Kulkarni adds that since the new spectral signatures of dyes eliminate the need for compensation, researchers can now measure up to 50 color profiles concurrently by flow cytometry. “Although other technologies such as mass cytometry can also measure a large number of markers effectively, they are expensive and destructive to the cells of interest,” he says. “Flow cytometry is by far the most convenient way to both screen cells using specific markers and still allow for the same cells to be further assessed by FACS to isolate rare cell types for culture or for applications like single-cell sequencing.”
Imaging flow cytometry provides spatial information
“Another exciting development helping to accelerate immuno-oncology research has been the marriage of flow cytometry and microscopy to yield imaging flow cytometry (IFC), reports Haley R. Pugsley, Ph.D. manager and senior scientist at Luminex Corporation. “IFC is fast, sensitive, and quantitative like traditional flow cytometry, but it also provides spatial resolution to locate where in the cell a signal is coming from. This can be extremely useful for immuno-oncology research since it isn’t always enough to know if a cell is positive for a particular protein.”
Pugsley highlights as an example nuclear factor kappa-B (NFκB), a protein that has been shown to play a crucial role in the development of malignant tumors. “In its inactive state, NFκB resides in the cytoplasm, but upon activation it enters the nucleus to bind to target genes,” she says. “IFC is uniquely suited to monitor NFκB activation as it can quantitatively measure this transition.” IFC has also proven valuable in identifying and phenotyping circulating tumor cells, studying cell-cell interactions, and investigating disruptions to cell signaling mechanisms.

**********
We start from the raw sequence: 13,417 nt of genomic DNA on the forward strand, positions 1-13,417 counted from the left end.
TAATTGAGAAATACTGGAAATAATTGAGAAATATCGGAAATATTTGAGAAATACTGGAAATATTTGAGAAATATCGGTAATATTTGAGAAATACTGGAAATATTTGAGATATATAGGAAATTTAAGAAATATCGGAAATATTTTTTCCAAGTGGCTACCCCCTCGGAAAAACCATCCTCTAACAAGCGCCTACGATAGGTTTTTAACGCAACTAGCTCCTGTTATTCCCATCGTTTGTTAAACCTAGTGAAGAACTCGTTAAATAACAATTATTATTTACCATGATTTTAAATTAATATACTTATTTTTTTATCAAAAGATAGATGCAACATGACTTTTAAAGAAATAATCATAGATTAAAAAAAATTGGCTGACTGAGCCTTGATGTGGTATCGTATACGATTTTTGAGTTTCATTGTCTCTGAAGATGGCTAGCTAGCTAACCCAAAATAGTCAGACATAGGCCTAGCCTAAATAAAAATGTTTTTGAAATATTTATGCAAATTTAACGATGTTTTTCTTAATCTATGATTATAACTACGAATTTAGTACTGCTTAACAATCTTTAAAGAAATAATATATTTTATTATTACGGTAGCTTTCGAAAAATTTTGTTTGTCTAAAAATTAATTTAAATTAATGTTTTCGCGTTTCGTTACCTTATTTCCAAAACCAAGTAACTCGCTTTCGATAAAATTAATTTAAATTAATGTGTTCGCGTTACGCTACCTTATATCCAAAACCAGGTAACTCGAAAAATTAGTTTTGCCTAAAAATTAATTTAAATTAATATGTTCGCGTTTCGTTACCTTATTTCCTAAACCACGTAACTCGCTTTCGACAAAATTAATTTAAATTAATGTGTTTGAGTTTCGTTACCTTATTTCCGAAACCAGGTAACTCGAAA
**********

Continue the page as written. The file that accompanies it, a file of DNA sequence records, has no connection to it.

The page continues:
Multiplexing is fundamental to CAR T cell characterization
One area where flow cytometry has been pivotal to immuno-oncology research is in supporting the development of CAR T cell therapy. “Without flow, CAR T cell characterization would be incredibly difficult,” explains Tam. “While there are alternative assays to flow cytometry, they are not as scalable to the sheer number of cells that require evaluation in the context of CAR T cell function and overall anticancer immune responses. Flow cytometry provides speed, sensitivity, and, crucially, multiparameter analysis of often very limited sample material.”
“The capability to perform multiparametric analysis at the single-cell level make flow cytometry and IFC particularly well-suited to characterize CAR T cells,” adds Pugsley. “Where IFC has really added to CAR T cell research is in looking at the formation of an immunological synapse. This is the interface between an antigen-presenting cell (in this case a cancer cell) and the CAR T cells, resulting in the killing of the target cancer cell. During an immunological synapse, actin polymerizes at the interface; measuring actin polymerization is therefore a useful way of assessing CAR T cell effectiveness.”
Supporting future discovery
With developments in instrumentation, reagents, and data analysis merging with novel technologies to further extend the utility of flow cytometry to immuno-oncology research, more exciting discoveries are inevitable. Whether these come from studying how the hypoxic tumor microenvironment determines the fate of tumor cells, monitoring the role of immune surveillance in metastasis, or evaluating the vast array of cellular mechanisms that underlie resistance to traditional cancer therapies, only time will tell.